In the food industry, it was trying to migrate to higher margin stuff like fresh flowers. Then it was prepared foods. I was in a store (whose name escapes me at this late hour) that had a swell prepared foods area. I was staying in a hotel across the street and I wanted a bite to eat. Trouble was the prepared foods counter was also the deli counter so I was stuck behind a woman pondering, to the ounce, how much roast beef she needed. I left before she finally made up her mind.

The, of course, there’s the whole obsession with low price. When are they gonna learn that you just CAN’T be cheaper than Wal-Mart. (Here’s an interesting, intellectual, retail parlour game-conjecture what and how far into the future will be the downfall of Wal-Mart. It happens to EVERYBODY- Sears, Wards, K-mart , Bonwit Teller, B. Altman’s, Abraham & Strauss, etc, etc. so what will be Wal-Mart’s undoing?))

A lot of people are talking about the need for “branding” a store chain. I know what they’re meaning and it works for a Whole Foods or a Stew Leonard but what about the everyday grocery store within a mile’s drive from anybody? I don’t know if Kroger can brand themselves differently from Safeway. It’s like a joke I have with a photographer buddy that as you travel America the billboard photos of the local “Action News Team” are actually the same 5 stock photos used all over the country, because these news teams ALL LOOK THE SAME.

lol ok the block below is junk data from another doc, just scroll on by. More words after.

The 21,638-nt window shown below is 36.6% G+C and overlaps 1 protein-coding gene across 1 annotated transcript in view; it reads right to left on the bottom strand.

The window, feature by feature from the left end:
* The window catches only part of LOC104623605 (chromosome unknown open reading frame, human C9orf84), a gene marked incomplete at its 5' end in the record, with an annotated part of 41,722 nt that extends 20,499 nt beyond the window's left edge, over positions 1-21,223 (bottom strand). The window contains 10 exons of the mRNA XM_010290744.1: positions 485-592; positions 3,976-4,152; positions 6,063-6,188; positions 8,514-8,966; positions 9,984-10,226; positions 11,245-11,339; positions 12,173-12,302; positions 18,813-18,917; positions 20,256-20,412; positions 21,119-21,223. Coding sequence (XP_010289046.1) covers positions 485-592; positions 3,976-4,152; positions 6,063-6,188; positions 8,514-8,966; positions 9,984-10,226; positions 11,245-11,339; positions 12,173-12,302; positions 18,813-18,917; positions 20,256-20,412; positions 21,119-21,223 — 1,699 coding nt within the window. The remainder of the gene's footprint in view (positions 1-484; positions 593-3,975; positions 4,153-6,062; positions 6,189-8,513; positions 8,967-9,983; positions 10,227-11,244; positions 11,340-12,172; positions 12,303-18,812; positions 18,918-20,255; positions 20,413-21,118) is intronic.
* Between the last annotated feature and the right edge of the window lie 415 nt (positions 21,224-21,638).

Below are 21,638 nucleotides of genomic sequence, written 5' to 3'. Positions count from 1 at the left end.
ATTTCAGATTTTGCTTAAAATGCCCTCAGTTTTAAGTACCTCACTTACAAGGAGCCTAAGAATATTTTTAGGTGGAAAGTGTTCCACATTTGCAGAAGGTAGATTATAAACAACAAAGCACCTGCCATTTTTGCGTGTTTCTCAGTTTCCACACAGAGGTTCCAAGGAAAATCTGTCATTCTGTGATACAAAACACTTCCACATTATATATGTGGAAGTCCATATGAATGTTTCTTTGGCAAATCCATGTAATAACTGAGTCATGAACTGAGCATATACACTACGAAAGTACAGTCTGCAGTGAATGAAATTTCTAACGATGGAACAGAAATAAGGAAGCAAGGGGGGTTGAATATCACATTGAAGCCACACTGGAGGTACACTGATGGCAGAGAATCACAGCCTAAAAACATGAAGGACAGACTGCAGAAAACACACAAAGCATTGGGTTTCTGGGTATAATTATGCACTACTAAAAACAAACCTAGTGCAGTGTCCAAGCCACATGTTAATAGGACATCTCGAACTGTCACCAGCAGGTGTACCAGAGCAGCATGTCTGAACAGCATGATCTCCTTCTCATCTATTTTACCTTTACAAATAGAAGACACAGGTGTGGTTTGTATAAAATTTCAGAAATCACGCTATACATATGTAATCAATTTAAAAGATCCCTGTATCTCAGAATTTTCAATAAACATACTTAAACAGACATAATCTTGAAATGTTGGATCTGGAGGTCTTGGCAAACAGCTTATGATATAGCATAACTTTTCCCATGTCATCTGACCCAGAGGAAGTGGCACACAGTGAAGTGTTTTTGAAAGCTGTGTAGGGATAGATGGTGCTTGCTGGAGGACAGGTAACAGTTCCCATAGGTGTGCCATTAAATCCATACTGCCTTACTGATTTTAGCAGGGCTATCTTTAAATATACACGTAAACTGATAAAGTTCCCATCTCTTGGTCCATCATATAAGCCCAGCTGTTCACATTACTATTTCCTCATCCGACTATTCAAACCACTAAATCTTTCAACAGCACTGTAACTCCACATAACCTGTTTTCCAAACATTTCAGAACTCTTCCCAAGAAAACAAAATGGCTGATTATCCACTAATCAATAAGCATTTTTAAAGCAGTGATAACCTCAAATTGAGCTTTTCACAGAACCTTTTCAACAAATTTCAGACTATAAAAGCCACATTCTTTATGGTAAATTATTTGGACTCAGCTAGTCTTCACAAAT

I think it will take a fundamental change in how they do business to change the shopping model and actually make a difference to the customer. A gentleman named Vittorio Radice runs Selfridge’s in England. He has taken a traditional department store and turned it upside down. He has eliminated departmental buyers (ie : blouse buyer, pant buyer, small electrics buyer) and arranged them into lifestyle groups. They are charged with getting to the floor a cohesive presentation that solves ALL of specific customer group’s needs.